Emerald is the birthstone for May, the gem for the zodiac sign Taurus and the 55th wedding anniversary gemstone .
Emerald is a green variety of beryl, a mineral species that includes aquamarine,morganite and yellow beryl. It’s Mohs Hardness is 7.5 to 8. It’s density is lower than that of diamond, a one-carat emerald will appear larger in size than a one-carat diamond.
Called the “Stone of Successful Love,” Emerald opens and nurtures the heart and the Heart Chakra. Its soothing energy provides healing to all levels of the being, bringing freshness and vitality to the spirit. A stone of inspiration and infinite patience, it embodies unity, compassion and unconditional love. Emerald promotes friendship, the balance between partners, and is particularly known for providing domestic bliss, contentment and loyalty. It was dedicated in the ancient world to the goddess Venus for its ability to ensure security in love. [Melody, 257][Hall, 126][Ahsian, 148][Gienger, 36][Mella, 84]
Emerald is also a stone of great vision and intuition, associated with the eyes and sight, long believed to foretell future events and reveal one’s truths. It is a stone of wisdom, enhancing memory and increasing mental clarity. It combines intelligence with discernment and brings to the conscious mind what is unconsciously known. Emerald also increases focus and intent, activating psychic abilities and opening clairvoyance. Traditionally it was used as a protection against enchantment and spells. [Mella, 84-85][Melody, 257-258][Hall, 127][Kunz, 76-79]
Emerald has been a source of fascination and reverence in many cultures for over six thousand years, sold in the markets of Babylon as early as 4,000 B.C. It was a stone worshipped by the Incas, believed by the Chaldeans to contain a goddess, and was highly honoured in all major religions for its spiritual power and beauty. Emerald was considered a symbol of eternal life in ancient Egypt, a gift of Thoth, the god of wisdom, and was a favourite jewel of Queen Cleopatra. The Emerald mines in Upper Egypt rediscovered a hundred years ago, are some of the oldest in the world and were called Cleopatra’s mines for her love of the stone. Emeralds were also talismans of Aristotle, Alexander the Great, Charlemagne, and the moguls of India. They’ve adorned the crowns and royal jewels of many countries for centuries, and fabulous collections and stunning gems continue to be treasured and displayed by the rich and famous today. [Mella, 84][Eason, 250][www.jewelsforme.com]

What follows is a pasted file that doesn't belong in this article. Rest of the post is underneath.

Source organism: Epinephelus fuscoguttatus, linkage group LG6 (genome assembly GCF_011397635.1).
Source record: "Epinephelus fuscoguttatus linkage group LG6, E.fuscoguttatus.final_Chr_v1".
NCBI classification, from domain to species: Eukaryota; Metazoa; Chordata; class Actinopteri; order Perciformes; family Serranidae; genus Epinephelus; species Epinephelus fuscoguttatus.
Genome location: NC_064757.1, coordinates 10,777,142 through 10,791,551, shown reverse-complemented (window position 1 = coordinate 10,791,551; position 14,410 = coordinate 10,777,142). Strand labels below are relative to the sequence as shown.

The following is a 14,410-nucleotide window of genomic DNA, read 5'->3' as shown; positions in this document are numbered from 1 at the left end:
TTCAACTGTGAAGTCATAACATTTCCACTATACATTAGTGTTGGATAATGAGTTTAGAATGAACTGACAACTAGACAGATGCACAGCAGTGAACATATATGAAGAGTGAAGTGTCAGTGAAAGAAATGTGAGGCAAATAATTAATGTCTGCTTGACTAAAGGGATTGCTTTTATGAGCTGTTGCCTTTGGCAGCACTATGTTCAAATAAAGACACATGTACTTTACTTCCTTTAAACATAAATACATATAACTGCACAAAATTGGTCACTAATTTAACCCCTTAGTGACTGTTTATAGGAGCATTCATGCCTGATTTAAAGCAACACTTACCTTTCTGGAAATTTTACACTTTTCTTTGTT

Colour is the most important factor in establishing the emerald’s value. If the hue is too yellowish or too bluish, the stone is not emerald, but a different variety of beryl and its value drops accordingly. The most desirable emerald colours are bluish green to pure green, with vivid colour saturation and tone that’s not too dark and is evenly distributed, with no eye-visible colour zoning.
Clarity is important, but inclusions are tolerated more in emerald than virtually any other gemstone. Unlike other beryl gems, emeralds often contain inclusions and other flaws. While eye-visible inclusions in higher-quality emeralds are generally accepted, when the inclusions have a negative effect on transparency and clarity, they also dramatically reduce value. Highly transparent emeralds that have no eye-visible inclusions are very rare and are highly valued.
Due to the importance of colour, the cut must maximize the effect of hue, tone, and saturation. The cutter can affect colour by adjusting an emerald’s proportions and the number of facets. The cutter can darken a pale stone with a deep cut, a small table, and fewer facets, or lighten a dark stone with a shallow cut, a large table, and additional facets.
The level of fractures in emeralds make them are more brittle than a gem like corundum. This means they are vulnerable to damage during cutting, polishing, and setting, or even during daily wear. A cutter will design the cut to minimize the effect of those fractures on the finished stone.
The most common cut, the emerald cut is a rectangular or square shape step cut with cut off corners. Emeralds are also cut into a variety of other traditional shapes such as pear, oval and round. Highly transparent emeralds are sometimes given brilliant cuts. Lower grade emeralds are often cut as cabochons or beads.
The term ‘oiling’ refers to the practice of immersing emeralds in a colourless oil or resin (most often cedar oil) in order to enhance colour, clarity and stability. This is also often done using a vacuum chamber to assist penetration. Non-standard treatments go beyond this by using coloured oils and epoxy-like resins.
These treatments dramatically improve the appearance of the gems but necessitate special care in cleaning and setting. Steam cleaners, solvents and ultrasonic cleaners can remove the oils, making inclusions that were barely visible stand out in sharp relief. Since emeralds can be restored through re-oiling, the damage is considered to be only temporary.